In the operation of the embodiment described, sheets of cardboard are held against the belts by means of suction substantially along the length of the linear section of the belts. On entering the conveyor, the sheets are not immediately in contact with the belts, due to the presence of the set of return-pulleys 7. A device such as a brush 19 may be used to exert momentary pressure on the sheets of cardboard, until they are sucked and held by the depression inside the casing. This brush is situated transversely along the entire width of the conveyor and adjusts itself to the relief of the upper surface of the cardboard sheets, exerting pressure on them against the belts.
An alternative device can be used, and this is represented in FIG. 1 on the delivery end of the conveyor. It is composed of a multiplicity of independent pressure wheels, placed opposite each of the belts. These wheels are articulated and are drawn back elastically, for example by a spring, so as to exert pressure against the belts and the cardboard sheets, which become intercalated between the belts and the wheels. This device also offers the advantage of being able to adjust itself to the relief of the upper surface of the cardboard sheets, and hence exerting regular pressure on the entire width of the cardboard sheets against the belts. Devices identical to those just described can also be placed at either or both ends of the conveyor, so as to keep the cardboard sheets in position until they are taken up by the stacking apparatus.
In this way the cardboard sheets are kept in position along the entire length of the conveyor by the suction which holds them against the belts, and by a device such as the brush or the independent wheels, which apply them against the belts on entry and delivery.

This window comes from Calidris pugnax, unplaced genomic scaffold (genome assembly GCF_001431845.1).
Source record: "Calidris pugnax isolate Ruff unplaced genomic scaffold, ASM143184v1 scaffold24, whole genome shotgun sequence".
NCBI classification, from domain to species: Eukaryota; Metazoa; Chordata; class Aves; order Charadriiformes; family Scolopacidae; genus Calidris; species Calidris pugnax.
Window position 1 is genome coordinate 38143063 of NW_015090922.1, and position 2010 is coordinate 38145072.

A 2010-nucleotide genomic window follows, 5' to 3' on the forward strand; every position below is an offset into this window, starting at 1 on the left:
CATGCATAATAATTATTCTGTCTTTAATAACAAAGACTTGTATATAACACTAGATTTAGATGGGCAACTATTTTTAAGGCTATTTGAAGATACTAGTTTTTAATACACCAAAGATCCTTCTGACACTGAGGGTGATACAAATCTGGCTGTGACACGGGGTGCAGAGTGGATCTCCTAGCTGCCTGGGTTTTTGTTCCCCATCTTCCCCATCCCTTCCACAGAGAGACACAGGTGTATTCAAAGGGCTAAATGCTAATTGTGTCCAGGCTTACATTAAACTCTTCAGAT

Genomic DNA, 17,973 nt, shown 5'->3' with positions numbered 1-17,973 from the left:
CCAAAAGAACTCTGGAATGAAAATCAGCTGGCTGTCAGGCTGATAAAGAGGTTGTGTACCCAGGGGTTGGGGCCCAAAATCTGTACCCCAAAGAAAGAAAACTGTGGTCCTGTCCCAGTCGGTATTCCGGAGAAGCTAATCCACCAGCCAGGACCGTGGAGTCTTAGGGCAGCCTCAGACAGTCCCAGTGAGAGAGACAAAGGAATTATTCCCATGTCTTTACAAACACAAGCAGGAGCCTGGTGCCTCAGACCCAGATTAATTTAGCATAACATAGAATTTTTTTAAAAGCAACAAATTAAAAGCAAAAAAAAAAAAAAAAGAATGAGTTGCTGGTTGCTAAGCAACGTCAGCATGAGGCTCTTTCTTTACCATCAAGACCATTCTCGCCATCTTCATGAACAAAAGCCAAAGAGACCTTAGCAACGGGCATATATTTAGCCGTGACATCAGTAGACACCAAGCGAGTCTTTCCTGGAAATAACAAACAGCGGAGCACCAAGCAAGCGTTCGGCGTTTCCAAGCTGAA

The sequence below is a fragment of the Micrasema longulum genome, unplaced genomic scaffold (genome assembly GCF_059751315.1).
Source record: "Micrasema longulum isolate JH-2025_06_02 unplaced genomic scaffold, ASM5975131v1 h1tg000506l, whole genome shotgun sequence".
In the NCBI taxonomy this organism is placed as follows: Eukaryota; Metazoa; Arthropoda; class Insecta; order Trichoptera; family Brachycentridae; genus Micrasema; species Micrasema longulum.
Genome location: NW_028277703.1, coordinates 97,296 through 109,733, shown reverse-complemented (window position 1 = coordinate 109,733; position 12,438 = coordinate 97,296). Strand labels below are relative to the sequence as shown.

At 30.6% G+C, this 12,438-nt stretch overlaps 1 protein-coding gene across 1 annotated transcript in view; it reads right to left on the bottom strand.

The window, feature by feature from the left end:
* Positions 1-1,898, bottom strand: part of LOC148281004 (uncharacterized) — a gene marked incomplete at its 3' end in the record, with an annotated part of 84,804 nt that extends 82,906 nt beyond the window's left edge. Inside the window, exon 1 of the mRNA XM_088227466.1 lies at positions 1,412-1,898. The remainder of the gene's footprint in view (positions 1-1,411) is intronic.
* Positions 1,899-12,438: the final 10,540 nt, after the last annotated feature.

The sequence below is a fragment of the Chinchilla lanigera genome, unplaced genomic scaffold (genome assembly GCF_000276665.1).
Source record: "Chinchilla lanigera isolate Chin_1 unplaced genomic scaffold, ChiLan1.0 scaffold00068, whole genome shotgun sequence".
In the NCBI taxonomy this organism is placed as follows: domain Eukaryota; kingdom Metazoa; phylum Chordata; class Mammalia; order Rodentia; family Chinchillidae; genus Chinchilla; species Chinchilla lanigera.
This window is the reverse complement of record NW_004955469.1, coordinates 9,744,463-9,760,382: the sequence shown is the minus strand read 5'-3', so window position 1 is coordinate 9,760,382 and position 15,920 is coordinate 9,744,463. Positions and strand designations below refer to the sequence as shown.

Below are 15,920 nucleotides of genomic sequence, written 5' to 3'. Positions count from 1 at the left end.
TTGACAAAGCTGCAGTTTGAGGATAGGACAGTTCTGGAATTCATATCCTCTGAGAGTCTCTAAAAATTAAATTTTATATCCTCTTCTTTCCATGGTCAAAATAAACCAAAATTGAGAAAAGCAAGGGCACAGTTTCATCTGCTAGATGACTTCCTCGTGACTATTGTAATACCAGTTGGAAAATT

The parameters of the conveyor apparatus according to the invention are the linear speed of the conveyor, and also the opening or closing of the different slits by the shutters 12. These different parameters can easily be integrated into a general programming of the machine according to its speed and the width of the sheets conveyed. In this programming it is possible to synchronise the opening or closure of the slits with the arrival onto the conveyor of sheets of cardboard in a new size.
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|U.S. Classification||271/276, 271/197|
|International Classification||B65H5/22, B65G21/20|
|Cooperative Classification||B65G21/2036, B65H5/224|
|European Classification||B65H5/22B2, B65G21/20C1|
|Feb 23, 1981||AS||Assignment|
Owner name: LA ROCHETTE-CENPA 2/4, RUE LOUIS DAVID-75016 PARIS
Free format text: ASSIGNMENT OF ASSIGNORS INTEREST.;ASSIGNORS:LOUIS, JACQUES;GAUTHIER, JEAN;REEL/FRAME:003918/0685
Effective date: 19810218
|Mar 27, 1987||FPAY||Fee payment|
Year of fee payment: 4
|May 30, 1995||REMI||Maintenance fee reminder mailed|
|Oct 22, 1995||LAPS||Lapse for failure to pay maintenance fees|
|Jan 2, 1996||FP||Expired due to failure to pay maintenance fee|
Effective date: 19951025